Law Beyond Israel
From the Bible to the Qur'an
Zellentin, Holger M.
The Hebrew Bible formulates two sets of law: one for the Israelites and one for the gentile “residents” living in the Holy Land. Law Beyond Israel: From the Bible to the Qur’an argues that these biblical laws for non-Israelites form the historical basis of qur’anic law. The study corroborates its central claim by assessing laws for gentiles in late antique Jewish and especially in Christian legal discourse, pointing to previously underappreciated legal continuity from the Hebrew Bible to the New Testament and from late antique Christianity to nascent Islam. This volume first sketches the legal obligations that the Hebrew Bible imposes on humanity more broadly and, more specifically, on the non-Israelite residents of the Holy Land. It then traces these laws through Second Temple Judaism to the early Jesus movement, illustrating how the biblical laws for residents inform those formulated in the Acts of the Apostles. Building on this legal continuity, the study employs detailed historical and literary analyses of legal narratives in order to make three propositions. First, rabbinic laws for gentiles, the so-called Noahide Laws, while offering a more lenient interpretation than the one we find in Acts, are equally based on the biblical laws for gentile residents of the Holy Land. Second, Christians generally appreciated and even expanded the gentile laws of Acts. Third, the Qur’an remakes traditional Arabian religious practice by formulating its own distinctive approach to the biblical laws for gentiles, in close continuity with—and at times in critical distance from—late antique Jewish and especially Christian gentile law.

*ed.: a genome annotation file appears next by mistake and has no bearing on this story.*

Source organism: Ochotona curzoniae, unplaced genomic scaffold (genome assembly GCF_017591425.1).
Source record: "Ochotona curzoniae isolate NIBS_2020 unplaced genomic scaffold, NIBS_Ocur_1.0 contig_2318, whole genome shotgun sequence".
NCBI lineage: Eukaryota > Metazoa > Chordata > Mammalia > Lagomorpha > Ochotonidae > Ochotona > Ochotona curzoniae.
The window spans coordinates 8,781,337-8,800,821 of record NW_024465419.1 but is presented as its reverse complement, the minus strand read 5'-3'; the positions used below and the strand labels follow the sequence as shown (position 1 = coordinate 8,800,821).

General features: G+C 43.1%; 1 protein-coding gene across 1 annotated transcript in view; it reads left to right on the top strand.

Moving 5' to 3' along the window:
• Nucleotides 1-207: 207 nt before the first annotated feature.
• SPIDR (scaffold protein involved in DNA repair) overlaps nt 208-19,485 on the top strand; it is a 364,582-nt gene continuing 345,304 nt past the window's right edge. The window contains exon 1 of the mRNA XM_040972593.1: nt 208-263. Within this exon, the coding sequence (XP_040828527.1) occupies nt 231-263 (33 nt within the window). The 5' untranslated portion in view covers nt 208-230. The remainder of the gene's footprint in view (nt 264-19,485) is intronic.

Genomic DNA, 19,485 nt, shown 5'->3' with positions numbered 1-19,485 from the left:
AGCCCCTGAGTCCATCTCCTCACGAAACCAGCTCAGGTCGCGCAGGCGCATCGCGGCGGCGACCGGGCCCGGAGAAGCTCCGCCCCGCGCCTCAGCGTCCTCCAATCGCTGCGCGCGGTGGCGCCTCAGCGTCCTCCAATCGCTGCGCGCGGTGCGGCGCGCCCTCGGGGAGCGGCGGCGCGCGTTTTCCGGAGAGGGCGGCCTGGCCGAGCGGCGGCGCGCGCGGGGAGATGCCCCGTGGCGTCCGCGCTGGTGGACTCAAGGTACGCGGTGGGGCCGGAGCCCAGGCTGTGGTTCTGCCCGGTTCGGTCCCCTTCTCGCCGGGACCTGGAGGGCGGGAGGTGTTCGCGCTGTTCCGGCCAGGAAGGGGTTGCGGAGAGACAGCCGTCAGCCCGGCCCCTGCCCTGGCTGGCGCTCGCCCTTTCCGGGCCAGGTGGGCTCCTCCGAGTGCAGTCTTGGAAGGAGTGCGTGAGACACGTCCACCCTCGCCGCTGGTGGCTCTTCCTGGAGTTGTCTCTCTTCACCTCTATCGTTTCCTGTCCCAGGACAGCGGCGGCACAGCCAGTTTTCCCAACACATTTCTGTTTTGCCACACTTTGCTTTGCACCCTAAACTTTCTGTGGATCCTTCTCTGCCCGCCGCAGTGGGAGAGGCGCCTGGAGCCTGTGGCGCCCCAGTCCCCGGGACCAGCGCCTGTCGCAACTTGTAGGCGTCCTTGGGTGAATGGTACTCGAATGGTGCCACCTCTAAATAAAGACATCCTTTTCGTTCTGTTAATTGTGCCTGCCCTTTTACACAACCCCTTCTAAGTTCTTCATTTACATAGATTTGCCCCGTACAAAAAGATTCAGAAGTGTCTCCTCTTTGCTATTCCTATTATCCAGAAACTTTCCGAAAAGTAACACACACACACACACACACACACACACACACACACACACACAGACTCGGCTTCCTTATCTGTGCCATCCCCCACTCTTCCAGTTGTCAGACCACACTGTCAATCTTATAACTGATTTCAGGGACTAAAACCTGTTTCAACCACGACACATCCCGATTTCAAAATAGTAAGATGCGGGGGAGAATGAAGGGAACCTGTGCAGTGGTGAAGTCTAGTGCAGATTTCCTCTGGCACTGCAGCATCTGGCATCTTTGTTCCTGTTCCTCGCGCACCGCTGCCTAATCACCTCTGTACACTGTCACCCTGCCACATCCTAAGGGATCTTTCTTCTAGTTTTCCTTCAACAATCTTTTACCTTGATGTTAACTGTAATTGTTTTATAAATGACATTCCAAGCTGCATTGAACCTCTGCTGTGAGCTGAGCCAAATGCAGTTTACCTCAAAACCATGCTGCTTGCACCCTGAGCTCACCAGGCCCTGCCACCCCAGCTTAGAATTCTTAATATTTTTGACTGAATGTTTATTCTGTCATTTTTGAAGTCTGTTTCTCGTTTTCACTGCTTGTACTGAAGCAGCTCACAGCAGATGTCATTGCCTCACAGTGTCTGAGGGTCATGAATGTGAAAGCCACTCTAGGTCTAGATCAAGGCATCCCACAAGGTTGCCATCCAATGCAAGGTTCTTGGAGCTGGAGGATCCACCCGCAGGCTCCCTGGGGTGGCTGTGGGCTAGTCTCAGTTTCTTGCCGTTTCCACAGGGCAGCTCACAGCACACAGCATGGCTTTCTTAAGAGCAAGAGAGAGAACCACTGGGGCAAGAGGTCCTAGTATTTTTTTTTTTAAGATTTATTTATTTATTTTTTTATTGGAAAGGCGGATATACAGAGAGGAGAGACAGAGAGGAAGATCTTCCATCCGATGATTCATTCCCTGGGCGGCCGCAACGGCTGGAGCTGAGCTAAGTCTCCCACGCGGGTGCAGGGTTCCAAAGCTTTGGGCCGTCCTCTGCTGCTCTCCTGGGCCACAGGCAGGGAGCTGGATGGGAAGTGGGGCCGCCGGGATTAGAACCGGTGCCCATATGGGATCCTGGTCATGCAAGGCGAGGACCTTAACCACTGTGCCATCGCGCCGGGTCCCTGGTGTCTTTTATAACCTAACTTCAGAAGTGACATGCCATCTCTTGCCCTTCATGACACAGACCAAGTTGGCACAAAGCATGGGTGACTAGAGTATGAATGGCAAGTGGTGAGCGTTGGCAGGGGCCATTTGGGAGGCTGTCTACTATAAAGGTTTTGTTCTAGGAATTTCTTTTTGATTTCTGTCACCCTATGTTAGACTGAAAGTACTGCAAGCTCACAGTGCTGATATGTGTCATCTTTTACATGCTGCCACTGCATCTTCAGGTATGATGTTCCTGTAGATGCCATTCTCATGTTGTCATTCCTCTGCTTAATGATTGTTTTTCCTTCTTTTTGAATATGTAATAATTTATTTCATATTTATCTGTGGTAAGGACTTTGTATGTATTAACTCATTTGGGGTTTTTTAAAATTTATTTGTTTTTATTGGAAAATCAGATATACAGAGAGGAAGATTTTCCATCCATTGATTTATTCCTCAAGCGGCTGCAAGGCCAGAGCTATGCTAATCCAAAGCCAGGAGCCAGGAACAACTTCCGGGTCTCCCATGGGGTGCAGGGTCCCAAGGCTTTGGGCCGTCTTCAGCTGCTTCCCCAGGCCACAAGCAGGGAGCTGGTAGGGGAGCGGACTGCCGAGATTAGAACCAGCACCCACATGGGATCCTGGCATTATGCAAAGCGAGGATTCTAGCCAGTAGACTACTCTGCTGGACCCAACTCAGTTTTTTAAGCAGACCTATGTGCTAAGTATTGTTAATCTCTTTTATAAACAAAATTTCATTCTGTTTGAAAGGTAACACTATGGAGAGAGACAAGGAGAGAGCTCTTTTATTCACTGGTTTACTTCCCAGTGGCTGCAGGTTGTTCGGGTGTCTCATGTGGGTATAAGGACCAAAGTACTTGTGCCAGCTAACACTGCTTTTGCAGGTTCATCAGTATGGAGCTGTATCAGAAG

Keywordshistory of law, purity, Judaism, Christianity, Islam, Noahide Commandments, Decree of the Apostles, Hebrew Bible, New Testament, Qur’an
PublisherOxford University Press
Publication date and placeOxford, 2022
History of religion